• Costa Rica has four state-funded Universities and several private schools. The oldest date back to around 1940. The University of Costa Rica enrolls nearly 35,000 students. Full tuition is only $200 per semester.
  • The literacy rate in China is 91 percent. It’s 95 percent for males and 86.5 percent for females.
  • The communist party plays a prominent role in education.
 
Languages
 
  • Costa Rican Spanish is very distinct and different from Castillina Spanish spoken in Spain.
  • One phrase you’ll absolutely need to know is “Pura Vida”! It means “pure life” and is a common greeting in Costa Rica.
  • Many in the tourist industry, and many in Limon descended from Jamaican settlers, speak excellent English. Still, you’ll want to brush up on your basic Spanish phrases to get the most out of your experience.
  • Language schools are prevalent in Costa Rica, and could be a fun activity if you’ve got free time in San Jose or other cities.
 
Economy
 
  • The economy is heavily dependent on tourism, specifically eco-tourism. Extensive national parks and natural splendor have made Costa Rica one of the most visited destinations for tourists from the US and Canada.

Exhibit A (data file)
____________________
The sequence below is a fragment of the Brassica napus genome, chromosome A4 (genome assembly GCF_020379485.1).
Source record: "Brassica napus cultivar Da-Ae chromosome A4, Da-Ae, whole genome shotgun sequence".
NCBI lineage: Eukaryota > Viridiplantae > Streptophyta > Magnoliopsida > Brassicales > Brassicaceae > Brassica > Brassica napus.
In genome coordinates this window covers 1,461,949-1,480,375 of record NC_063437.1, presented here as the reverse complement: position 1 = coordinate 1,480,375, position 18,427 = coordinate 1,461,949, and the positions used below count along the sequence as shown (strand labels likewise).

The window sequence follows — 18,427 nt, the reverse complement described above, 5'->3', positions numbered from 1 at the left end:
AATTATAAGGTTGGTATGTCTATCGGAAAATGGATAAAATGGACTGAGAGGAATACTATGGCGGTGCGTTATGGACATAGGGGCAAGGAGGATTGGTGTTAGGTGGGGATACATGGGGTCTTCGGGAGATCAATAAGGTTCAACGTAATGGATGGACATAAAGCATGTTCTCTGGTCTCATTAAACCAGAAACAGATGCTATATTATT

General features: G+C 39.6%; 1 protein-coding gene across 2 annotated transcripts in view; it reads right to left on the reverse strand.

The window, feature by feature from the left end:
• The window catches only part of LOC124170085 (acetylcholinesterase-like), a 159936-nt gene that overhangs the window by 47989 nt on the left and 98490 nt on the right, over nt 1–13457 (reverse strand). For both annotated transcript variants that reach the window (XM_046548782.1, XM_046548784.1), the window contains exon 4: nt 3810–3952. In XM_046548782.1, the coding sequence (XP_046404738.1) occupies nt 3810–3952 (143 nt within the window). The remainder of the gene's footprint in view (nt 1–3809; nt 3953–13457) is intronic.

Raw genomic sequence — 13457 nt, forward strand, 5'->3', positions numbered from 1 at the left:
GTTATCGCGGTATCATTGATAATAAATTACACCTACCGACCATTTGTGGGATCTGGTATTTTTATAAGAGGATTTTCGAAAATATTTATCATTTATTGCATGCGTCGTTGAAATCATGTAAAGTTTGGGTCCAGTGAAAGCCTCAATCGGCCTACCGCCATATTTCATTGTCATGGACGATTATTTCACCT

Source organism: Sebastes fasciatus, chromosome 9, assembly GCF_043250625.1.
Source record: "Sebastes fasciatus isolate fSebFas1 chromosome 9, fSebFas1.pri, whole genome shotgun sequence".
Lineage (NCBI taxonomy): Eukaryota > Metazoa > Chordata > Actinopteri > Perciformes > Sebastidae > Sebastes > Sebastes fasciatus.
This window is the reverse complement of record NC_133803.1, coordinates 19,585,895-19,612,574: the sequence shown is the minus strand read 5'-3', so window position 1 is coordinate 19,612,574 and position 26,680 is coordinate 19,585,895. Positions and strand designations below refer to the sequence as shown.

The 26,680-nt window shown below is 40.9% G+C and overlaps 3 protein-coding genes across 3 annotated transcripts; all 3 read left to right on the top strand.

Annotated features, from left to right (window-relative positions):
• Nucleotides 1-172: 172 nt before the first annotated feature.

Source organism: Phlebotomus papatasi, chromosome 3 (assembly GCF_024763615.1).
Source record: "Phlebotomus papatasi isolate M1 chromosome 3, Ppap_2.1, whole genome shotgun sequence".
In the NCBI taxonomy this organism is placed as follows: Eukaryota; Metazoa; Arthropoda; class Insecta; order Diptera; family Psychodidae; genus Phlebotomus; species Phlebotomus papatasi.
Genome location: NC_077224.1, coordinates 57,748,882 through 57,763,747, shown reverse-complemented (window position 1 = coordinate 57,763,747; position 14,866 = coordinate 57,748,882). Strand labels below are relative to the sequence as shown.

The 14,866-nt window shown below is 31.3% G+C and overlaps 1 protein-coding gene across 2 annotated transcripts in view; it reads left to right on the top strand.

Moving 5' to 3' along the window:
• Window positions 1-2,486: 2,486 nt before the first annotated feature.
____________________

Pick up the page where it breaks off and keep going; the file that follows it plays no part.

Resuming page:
• You might be surprised to learn that the number one export is microchips! The Intel microprocessor facility near San Jose accounts for around 20% of exports and 4.9% of the country’s GDP.
  • Costa Rica is a socialist economy
  • Other religious concepts include Taoist exorcism, the supreme god Shang D, and others.
  • Costa Rica spends much of the money that would be spent on maintaining a standing army to pay for the arts, free education K to Ph.D, and free universal healthcare.
 
 
Religion
 
  • 90% of the country describe themselves as Catholic, but Costa Ricans (ticos) are very tolerant of other religions.
  • In recent times, the number and power of other religious sects has seen an increase.
  • As in other countries, older ticos are generally more pious than the young.
 
Music
 
  • Costa Rica has claimed one of the world’s most impressive National Orchestras for almost a century.
  • Costa Ricans often say, “We may not have an army, but we have violins.”
  • Mexican music is very popular, especially with older ticos.
  • A strong African influence is found in the percussion parts of music on the Caribbean Coast.
  • For the most part, Costa Rica has not developed musical or artistic styles that are popular outside of Costa Rica. However, from a distinct calypso style to contributions to the landscape school of painting in the 20’s, there is much art ad music to appreciate!
 
Globe Aware has gathered more tips, hints, and facts on Costa Rican culture from numerous sources in print, past volunteers and staff, and on the web. Find out more by registering today and experiencing genuine Costa Rican culture, from the distinct Spanish flavor to the casado, for yourself!